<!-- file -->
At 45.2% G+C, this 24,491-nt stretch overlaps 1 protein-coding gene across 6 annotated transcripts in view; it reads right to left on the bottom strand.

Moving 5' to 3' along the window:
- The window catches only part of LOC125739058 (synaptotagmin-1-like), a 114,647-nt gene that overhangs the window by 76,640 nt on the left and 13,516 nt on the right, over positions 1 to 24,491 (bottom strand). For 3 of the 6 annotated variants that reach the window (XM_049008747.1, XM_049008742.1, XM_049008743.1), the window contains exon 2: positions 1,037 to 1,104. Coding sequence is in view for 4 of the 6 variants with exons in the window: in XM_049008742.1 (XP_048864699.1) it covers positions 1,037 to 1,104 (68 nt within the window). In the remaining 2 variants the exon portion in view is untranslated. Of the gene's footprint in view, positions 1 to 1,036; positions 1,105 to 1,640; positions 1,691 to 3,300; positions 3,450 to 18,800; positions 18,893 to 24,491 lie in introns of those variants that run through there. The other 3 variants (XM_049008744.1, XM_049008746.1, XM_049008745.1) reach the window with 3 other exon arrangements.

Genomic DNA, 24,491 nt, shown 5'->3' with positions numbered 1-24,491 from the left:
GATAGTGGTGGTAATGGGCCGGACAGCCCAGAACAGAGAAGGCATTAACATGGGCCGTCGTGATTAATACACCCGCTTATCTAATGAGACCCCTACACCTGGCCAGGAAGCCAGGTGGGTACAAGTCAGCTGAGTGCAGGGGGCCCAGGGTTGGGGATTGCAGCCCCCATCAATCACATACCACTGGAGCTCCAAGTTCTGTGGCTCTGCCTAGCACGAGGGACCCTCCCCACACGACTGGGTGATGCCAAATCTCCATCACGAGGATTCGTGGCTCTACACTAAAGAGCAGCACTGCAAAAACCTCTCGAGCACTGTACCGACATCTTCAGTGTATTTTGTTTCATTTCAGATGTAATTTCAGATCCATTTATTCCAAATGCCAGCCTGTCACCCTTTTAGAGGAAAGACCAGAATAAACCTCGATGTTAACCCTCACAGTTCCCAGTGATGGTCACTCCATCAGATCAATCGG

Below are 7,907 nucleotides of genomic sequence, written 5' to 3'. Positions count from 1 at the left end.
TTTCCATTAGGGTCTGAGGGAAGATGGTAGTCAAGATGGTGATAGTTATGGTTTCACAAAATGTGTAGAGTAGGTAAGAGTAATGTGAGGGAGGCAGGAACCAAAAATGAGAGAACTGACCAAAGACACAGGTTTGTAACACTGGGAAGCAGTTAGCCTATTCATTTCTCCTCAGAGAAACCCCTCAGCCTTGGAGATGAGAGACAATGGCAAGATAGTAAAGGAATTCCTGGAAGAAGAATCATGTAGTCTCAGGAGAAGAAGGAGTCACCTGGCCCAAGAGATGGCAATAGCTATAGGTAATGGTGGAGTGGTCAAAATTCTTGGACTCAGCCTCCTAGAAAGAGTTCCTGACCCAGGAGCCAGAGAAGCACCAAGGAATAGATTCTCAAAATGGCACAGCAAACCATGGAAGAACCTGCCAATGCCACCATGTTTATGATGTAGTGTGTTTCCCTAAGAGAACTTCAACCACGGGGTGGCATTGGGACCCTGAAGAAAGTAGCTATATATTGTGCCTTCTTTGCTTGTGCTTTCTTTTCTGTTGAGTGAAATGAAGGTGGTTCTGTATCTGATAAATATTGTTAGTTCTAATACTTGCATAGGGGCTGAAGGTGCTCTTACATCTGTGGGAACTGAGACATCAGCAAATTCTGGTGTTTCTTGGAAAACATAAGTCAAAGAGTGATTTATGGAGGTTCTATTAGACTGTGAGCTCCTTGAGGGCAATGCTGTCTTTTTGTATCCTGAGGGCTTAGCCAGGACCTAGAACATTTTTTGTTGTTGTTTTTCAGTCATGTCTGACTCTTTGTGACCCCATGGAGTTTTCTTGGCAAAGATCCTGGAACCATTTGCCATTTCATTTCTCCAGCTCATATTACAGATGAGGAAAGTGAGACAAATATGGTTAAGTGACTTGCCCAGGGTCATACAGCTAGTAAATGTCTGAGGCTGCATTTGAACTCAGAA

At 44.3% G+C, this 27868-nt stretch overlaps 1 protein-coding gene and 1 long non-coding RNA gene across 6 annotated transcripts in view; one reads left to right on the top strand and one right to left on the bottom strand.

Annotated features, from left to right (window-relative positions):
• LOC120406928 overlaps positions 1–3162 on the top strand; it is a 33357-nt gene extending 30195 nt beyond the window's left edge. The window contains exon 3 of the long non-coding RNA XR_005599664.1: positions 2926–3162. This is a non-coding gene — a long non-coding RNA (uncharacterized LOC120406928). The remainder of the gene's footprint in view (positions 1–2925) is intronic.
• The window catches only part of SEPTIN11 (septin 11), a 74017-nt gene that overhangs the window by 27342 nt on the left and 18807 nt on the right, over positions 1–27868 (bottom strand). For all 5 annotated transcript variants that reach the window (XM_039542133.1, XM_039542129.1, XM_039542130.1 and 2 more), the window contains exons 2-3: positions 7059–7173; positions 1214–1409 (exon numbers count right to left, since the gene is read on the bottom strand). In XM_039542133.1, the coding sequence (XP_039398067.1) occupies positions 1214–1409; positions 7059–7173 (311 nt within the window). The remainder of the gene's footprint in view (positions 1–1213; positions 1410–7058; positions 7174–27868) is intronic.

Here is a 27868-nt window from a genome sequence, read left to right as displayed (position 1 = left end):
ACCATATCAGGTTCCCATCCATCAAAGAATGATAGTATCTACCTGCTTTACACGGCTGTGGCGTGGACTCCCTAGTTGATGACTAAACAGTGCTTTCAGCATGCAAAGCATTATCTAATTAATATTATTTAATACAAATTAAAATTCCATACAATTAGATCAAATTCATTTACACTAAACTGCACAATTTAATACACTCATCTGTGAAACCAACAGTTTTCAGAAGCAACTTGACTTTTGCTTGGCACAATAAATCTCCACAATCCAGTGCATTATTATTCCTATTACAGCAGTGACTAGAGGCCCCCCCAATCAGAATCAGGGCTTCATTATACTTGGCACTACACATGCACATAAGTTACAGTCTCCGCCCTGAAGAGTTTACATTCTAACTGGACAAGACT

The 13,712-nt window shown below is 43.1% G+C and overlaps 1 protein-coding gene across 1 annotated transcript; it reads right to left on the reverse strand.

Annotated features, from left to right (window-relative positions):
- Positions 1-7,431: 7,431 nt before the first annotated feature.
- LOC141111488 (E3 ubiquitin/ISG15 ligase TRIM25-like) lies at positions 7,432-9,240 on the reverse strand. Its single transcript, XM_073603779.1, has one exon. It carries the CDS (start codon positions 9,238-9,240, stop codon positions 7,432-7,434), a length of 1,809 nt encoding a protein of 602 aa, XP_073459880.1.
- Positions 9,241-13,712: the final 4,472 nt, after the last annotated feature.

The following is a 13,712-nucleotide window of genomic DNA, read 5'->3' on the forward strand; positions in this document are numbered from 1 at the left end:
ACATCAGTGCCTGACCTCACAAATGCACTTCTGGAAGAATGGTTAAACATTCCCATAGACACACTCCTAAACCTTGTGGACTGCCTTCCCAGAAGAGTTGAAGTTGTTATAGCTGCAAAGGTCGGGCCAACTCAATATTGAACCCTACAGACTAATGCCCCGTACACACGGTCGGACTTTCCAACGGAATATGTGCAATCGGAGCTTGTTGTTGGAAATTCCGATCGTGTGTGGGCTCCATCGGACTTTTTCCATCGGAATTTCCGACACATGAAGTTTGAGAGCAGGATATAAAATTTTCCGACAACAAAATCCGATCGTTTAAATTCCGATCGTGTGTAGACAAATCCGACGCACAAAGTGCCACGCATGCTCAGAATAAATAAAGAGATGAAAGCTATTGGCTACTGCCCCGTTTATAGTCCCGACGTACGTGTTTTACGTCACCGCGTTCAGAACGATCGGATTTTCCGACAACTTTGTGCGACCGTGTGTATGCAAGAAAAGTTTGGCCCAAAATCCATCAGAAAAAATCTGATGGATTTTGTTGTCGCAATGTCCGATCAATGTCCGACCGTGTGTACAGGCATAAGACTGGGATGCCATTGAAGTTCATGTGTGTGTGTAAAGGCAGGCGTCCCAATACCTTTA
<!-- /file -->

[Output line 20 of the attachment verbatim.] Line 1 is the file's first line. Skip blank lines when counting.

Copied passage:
ACATCAGTGCCTGACCTCACAAATGCACTTCTGGAAGAATGGTTAAACATTCCCATAGACACACTCCTAAACCTTGTGGACTGCCTTCCCAGAAGAGTTGAAGTTGTTATAGCTGCAAAGGTCGGGCCAACTCAATATTGAACCCTACAGACTAATGCCCCGTACACACGGTCGGACTTTCCAACGGAATATGTGCAATCGGAGCTTGTTGTTGGAAATTCCGATCGTGTGTGGGCTCCATCGGACTTTTTCCATCGGAATTTCCGACACATGAAGTTTGAGAGCAGGATATAAAATTTTCCGACAACAAAATCCGATCGTTTAAATTCCGATCGTGTGTAGACAAATCCGACGCACAAAGTGCCACGCATGCTCAGAATAAATAAAGAGATGAAAGCTATTGGCTACTGCCCCGTTTATAGTCCCGACGTACGTGTTTTACGTCACCGCGTTCAGAACGATCGGATTTTCCGACAACTTTGTGCGACCGTGTGTATGCAAGAAAAGTTTGGCCCAAAATCCATCAGAAAAAATCTGATGGATTTTGTTGTCGCAATGTCCGATCAATGTCCGACCGTGTGTACAGGCATAAGACTGGGATGCCATTGAAGTTCATGTGTGTGTGTAAAGGCAGGCGTCCCAATACCTTTA